Is food another form of light?

 The other morning, I woke up impressed to investigate the cellular level digestive process in relations to light and how it affects human energy. Over the years, I’ve heard people make claims like “we are bodies of light”, or “the body runs on electricity”, but it always sounds a little odd or misplaced, for we don’t ‘plug’ ourselves in like you’d plug in a light bulb. At times, I’ve almost wanted to laugh when someone says “I’m a light worker.” Yet now, I’m wondering if there might be some substance behind the claims.

The first thing that my investigation led me to was photosynthesis.  Searching the web, we find a simple definition at

  1. the biological synthesis of chemical compounds in the presence of light
  2. the production of organic substances, chiefly sugars, from carbon dioxide and water occurring in green plant cells supplied with enough light to allow chlorophyll to aid in the transformation of the radiant energy into a chemical form

On the surface of things, we all know that chlorophyll aids in the transformation of radiant energy into chemical energy. Yeah, I know the definition doesn’t explicitly say “chemical energy”, but what does ‘into a chemical form’ really mean?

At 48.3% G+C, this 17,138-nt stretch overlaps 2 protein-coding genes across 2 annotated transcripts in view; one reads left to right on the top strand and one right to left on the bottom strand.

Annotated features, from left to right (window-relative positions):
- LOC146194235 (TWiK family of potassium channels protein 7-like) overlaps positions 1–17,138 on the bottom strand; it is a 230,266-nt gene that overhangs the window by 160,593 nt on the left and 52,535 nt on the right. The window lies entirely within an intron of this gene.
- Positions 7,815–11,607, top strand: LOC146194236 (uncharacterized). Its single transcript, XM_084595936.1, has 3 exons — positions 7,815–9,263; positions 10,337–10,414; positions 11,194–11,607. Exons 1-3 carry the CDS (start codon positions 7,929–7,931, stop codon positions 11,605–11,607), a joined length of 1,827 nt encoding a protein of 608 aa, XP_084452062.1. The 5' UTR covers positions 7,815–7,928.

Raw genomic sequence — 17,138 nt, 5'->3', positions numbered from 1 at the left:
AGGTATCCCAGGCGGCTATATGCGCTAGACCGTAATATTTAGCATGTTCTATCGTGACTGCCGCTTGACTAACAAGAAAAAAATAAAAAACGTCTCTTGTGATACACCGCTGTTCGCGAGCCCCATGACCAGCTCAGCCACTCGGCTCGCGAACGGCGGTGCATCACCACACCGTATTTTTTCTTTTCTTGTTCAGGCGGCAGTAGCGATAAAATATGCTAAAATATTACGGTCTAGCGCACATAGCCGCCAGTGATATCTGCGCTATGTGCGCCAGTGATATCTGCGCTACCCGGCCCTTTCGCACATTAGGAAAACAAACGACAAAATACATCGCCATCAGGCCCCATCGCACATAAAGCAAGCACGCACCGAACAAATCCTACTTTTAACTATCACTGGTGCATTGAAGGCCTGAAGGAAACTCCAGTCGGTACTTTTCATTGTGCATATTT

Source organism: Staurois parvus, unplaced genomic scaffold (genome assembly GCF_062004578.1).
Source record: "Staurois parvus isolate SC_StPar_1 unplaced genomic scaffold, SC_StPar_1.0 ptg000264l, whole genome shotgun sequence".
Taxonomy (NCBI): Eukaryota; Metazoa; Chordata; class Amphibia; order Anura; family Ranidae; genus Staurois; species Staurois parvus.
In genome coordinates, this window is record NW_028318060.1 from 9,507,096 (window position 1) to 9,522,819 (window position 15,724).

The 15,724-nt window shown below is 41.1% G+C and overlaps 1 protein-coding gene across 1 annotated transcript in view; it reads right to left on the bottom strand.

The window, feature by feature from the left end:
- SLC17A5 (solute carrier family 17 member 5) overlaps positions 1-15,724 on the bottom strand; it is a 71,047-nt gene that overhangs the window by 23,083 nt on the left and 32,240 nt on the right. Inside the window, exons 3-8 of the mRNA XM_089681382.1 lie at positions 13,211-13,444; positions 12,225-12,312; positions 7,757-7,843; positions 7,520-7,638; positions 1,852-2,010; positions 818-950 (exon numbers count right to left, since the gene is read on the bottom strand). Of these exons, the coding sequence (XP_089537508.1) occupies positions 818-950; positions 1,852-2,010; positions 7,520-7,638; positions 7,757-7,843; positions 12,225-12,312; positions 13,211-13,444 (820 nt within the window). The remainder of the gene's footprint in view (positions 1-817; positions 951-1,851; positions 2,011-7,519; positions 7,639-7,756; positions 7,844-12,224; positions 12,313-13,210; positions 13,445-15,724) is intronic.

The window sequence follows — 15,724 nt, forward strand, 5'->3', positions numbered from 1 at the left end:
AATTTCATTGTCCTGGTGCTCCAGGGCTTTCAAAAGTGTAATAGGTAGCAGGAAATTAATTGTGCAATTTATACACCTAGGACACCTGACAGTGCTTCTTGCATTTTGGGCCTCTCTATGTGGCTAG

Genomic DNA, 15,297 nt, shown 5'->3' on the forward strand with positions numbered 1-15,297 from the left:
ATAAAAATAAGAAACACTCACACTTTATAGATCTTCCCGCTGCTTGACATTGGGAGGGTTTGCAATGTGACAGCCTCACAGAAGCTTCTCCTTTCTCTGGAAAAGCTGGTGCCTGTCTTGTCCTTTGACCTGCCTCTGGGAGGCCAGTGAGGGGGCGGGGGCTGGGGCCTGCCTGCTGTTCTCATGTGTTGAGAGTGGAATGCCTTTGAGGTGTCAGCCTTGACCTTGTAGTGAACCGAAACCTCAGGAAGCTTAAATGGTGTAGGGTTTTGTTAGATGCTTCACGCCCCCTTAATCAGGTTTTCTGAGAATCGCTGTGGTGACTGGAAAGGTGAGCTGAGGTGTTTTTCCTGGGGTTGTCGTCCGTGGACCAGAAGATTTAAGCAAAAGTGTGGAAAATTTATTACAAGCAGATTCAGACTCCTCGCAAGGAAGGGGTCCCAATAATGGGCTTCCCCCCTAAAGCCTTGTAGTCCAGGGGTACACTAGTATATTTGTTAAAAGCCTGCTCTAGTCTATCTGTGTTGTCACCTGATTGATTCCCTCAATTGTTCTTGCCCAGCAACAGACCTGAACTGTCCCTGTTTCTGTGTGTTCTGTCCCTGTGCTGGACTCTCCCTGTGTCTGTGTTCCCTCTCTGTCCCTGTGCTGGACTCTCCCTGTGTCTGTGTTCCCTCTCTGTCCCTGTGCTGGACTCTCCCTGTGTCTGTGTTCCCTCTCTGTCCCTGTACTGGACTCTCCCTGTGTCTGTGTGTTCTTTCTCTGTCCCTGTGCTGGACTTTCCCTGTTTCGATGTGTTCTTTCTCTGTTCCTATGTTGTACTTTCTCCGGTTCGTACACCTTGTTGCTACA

The Wikipedia gives us a little more information about this fascinating transformer Chlorophyll:

Chlorophyll molecules are specifically arranged in and around photosystems which are embedded in the thylakoid membranes of chloroplasts. In these complexes, chlorophyll serves two primary functions. The function of the vast majority of chlorophyll (up to several hundred molecules per photosystem) is to absorb light and transfer that light energy by resonance energy transfer to a specific chlorophyll pair in the reaction center of the photosystems. Because of chlorophyll’s selectivity regarding the wavelength of light it absorbs, areas of a leaf containing the molecule will appear green.

The definition goes into greater detail, but the key idea here is that the chlorophyll molecule absorbs a specific band (or bands) of sunlight and uses it to create organic compounds at the molecular level. To expand upon this a little, we go back to the definition of Photosynthesis and look at the fundamental diagram that uses light as the catalyst.


Chlorophyll Molecule

Notice that Carbon Dioxide combined with water under the influence of light change form into sugar and oxygen. Yet, nowhere in this formula does it mention the transforming chlorophyll molecule. As a side, note that the chlorophyll molecule is a specific arrangement of carbon, hydrogen, oxygen, nitrogen and magnesium.